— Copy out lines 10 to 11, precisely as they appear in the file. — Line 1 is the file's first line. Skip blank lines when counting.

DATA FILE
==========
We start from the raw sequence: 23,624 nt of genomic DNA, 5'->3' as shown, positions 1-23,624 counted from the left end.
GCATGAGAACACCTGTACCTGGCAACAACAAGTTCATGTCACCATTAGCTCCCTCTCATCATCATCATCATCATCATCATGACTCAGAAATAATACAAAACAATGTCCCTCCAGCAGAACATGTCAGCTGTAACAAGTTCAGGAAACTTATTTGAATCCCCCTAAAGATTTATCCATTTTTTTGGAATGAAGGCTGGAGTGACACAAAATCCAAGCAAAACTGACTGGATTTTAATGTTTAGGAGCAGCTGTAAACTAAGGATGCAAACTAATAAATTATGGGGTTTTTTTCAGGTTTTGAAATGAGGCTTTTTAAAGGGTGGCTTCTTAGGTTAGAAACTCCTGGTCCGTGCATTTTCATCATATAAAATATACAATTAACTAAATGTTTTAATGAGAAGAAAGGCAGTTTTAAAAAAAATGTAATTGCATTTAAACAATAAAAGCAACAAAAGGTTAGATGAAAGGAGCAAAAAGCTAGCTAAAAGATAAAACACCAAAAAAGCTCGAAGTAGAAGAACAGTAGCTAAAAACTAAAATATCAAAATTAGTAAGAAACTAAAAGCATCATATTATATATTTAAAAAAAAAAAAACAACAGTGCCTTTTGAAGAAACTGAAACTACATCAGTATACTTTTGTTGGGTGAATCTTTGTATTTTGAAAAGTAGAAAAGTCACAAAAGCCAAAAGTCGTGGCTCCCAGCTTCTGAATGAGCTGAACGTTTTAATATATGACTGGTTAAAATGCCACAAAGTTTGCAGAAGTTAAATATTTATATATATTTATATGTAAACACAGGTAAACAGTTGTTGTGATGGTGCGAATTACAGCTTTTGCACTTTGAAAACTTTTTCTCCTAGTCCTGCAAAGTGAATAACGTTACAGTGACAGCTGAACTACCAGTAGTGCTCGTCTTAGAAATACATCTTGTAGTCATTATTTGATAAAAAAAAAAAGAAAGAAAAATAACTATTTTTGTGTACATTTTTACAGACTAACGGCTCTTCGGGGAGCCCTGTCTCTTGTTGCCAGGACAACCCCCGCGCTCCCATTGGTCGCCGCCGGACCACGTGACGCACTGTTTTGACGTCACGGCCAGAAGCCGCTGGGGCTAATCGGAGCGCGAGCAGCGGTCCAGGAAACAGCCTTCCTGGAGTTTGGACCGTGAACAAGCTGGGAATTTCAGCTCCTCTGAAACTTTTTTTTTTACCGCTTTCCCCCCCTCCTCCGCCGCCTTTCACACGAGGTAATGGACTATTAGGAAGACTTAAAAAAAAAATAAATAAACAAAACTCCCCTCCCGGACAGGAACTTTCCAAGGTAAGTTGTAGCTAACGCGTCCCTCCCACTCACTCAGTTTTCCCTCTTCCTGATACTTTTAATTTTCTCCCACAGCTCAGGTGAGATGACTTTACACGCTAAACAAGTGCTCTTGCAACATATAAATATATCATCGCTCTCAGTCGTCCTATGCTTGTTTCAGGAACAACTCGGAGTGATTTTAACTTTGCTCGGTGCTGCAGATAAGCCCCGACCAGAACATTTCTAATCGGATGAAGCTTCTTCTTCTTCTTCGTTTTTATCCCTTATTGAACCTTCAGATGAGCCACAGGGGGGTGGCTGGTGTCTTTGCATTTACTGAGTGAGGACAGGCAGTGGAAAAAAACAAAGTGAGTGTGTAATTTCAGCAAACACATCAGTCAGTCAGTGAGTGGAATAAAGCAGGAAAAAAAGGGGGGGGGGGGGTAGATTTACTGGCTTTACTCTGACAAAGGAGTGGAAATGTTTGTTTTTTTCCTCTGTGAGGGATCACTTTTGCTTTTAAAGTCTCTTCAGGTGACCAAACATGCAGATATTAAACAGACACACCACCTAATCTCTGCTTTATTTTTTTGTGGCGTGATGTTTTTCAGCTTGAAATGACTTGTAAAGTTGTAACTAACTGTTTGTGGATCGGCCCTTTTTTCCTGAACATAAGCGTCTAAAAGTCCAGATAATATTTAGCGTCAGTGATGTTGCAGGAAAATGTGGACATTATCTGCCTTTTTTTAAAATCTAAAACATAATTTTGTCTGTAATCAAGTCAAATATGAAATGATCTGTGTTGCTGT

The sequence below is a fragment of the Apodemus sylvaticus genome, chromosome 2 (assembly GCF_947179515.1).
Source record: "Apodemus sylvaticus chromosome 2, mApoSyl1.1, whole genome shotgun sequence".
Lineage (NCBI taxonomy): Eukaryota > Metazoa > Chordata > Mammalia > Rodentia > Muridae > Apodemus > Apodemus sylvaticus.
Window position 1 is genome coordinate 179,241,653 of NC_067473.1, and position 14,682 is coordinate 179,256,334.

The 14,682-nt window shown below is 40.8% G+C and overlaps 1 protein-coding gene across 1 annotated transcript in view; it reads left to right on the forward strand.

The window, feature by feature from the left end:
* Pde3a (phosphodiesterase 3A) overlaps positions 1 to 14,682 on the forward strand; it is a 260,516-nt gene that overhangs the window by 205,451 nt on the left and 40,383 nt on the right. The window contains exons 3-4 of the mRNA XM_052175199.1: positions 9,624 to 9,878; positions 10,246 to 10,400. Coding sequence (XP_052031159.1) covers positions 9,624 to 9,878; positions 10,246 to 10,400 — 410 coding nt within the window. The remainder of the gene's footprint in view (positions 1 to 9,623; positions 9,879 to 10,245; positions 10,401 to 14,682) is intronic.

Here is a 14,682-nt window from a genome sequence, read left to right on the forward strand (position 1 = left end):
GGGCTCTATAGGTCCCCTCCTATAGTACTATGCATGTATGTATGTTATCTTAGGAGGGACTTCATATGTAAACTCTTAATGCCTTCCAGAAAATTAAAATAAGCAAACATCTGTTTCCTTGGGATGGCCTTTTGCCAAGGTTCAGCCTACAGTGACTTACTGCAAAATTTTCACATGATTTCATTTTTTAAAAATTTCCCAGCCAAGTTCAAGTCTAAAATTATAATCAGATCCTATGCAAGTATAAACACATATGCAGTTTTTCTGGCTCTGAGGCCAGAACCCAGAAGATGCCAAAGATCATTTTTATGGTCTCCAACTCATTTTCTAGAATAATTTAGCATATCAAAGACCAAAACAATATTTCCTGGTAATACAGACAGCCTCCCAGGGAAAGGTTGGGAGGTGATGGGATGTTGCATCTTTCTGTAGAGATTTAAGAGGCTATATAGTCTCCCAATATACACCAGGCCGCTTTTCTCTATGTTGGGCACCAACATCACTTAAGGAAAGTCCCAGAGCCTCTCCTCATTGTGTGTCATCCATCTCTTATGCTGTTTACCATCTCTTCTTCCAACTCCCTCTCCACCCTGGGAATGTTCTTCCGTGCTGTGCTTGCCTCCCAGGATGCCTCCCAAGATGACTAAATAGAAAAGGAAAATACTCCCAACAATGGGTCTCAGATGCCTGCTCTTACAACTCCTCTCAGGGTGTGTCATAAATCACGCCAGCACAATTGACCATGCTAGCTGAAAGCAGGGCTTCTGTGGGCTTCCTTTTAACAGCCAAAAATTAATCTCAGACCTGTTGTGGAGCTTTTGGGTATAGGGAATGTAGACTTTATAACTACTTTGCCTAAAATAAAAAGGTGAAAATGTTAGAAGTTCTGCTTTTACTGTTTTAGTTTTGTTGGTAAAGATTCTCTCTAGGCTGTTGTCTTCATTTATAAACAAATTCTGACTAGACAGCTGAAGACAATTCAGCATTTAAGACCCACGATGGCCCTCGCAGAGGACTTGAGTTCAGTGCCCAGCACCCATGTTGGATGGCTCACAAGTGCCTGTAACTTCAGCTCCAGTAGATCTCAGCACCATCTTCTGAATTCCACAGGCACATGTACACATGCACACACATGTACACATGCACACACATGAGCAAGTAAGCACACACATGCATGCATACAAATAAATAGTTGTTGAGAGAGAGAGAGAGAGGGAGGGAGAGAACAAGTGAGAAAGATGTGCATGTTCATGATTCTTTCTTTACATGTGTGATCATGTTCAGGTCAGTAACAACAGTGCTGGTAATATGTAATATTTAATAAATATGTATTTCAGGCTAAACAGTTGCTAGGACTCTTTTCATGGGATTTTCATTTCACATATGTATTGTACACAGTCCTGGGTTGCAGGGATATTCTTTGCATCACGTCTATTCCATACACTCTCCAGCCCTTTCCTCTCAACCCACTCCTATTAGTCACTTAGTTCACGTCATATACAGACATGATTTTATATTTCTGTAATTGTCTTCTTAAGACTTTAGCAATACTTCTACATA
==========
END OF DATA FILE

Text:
Here is a 14,682-nt window from a genome sequence, read left to right on the forward strand (position 1 = left end):
GGGCTCTATAGGTCCCCTCCTATAGTACTATGCATGTATGTATGTTATCTTAGGAGGGACTTCATATGTAAACTCTTAATGCCTTCCAGAAAATTAAAATAAGCAAACATCTGTTTCCTTGGGATGGCCTTTTGCCAAGGTTCAGCCTACAGTGACTTACTGCAAAATTTTCACATGATTTCATTTTTTAAAAATTTCCCAGCCAAGTTCAAGTCTAAAATTATAATCAGATCCTATGCAAGTATAAACACATATGCAGTTTTTCTGGCTCTGAGGCCAGAACCCAGAAGATGCCAAAGATCATTTTTATGGTCTCCAACTCATTTTCTAGAATAATTTAGCATATCAAAGACCAAAACAATATTTCCTGGTAATACAGACAGCCTCCCAGGGAAAGGTTGGGAGGTGATGGGATGTTGCATCTTTCTGTAGAGATTTAAGAGGCTATATAGTCTCCCAATATACACCAGGCCGCTTTTCTCTATGTTGGGCACCAACATCACTTAAGGAAAGTCCCAGAGCCTCTCCTCATTGTGTGTCATCCATCTCTTATGCTGTTTACCATCTCTTCTTCCAACTCCCTCTCCACCCTGGGAATGTTCTTCCGTGCTGTGCTTGCCTCCCAGGATGCCTCCCAAGATGACTAAATAGAAAAGGAAAATACTCCCAACAATGGGTCTCAGATGCCTGCTCTTACAACTCCTCTCAGGGTGTGTCATAAATCACGCCAGCACAATTGACCATGCTAGCTGAAAGCAGGGCTTCTGTGGGCTTCCTTTTAACAGCCAAAAATTAATCTCAGACCTGTTGTGGAGCTTTTGGGTATAGGGAATGTAGACTTTATAACTACTTTGCCTAAAATAAAAAGGTGAAAATGTTAGAAGTTCTGCTTTTACTGTTTTAGTTTTGTTGGTAAAGATTCTCTCTAGGCTGTTGTCTTCATTTATAAACAAATTCTGACTAGACAGCTGAAGACAATTCAGCATTTAAGACCCACGATGGCCCTCGCAGAGGACTTGAGTTCAGTGCCCAGCACCCATGTTGGATGGCTCACAAGTGCCTGTAACTTCAGCTCCAGTAGATCTCAGCACCATCTTCTGAATTCCACAGGCACATGTACACATGCACACACATGTACACATGCACACACATGAGCAAGTAAGCACACACATGCATGCATACAAATAAATAGTTGTTGAGAGAGAGAGAGAGAGGGAGGGAGAGAACAAGTGAGAAAGATGTGCATGTTCATGATTCTTTCTTTACATGTGTGATCATGTTCAGGTCAGTAACAACAGTGCTGGTAATATGTAATATTTAATAAATATGTATTTCAGGCTAAACAGTTGCTAGGACTCTTTTCATGGGATTTTCATTTCACATATGTATTGTACACAGTCCTGGGTTGCAGGGATATTCTTTGCATCACGTCTATTCCATACACTCTCCAGCCCTTTCCTCTCAACCCACTCCTATTAGTCACTTAGTTCACGTCATATACAGACATGATTTTATATTTCTGTAATTGTCTTCTTAAGACTTTAGCAATACTTCTACATA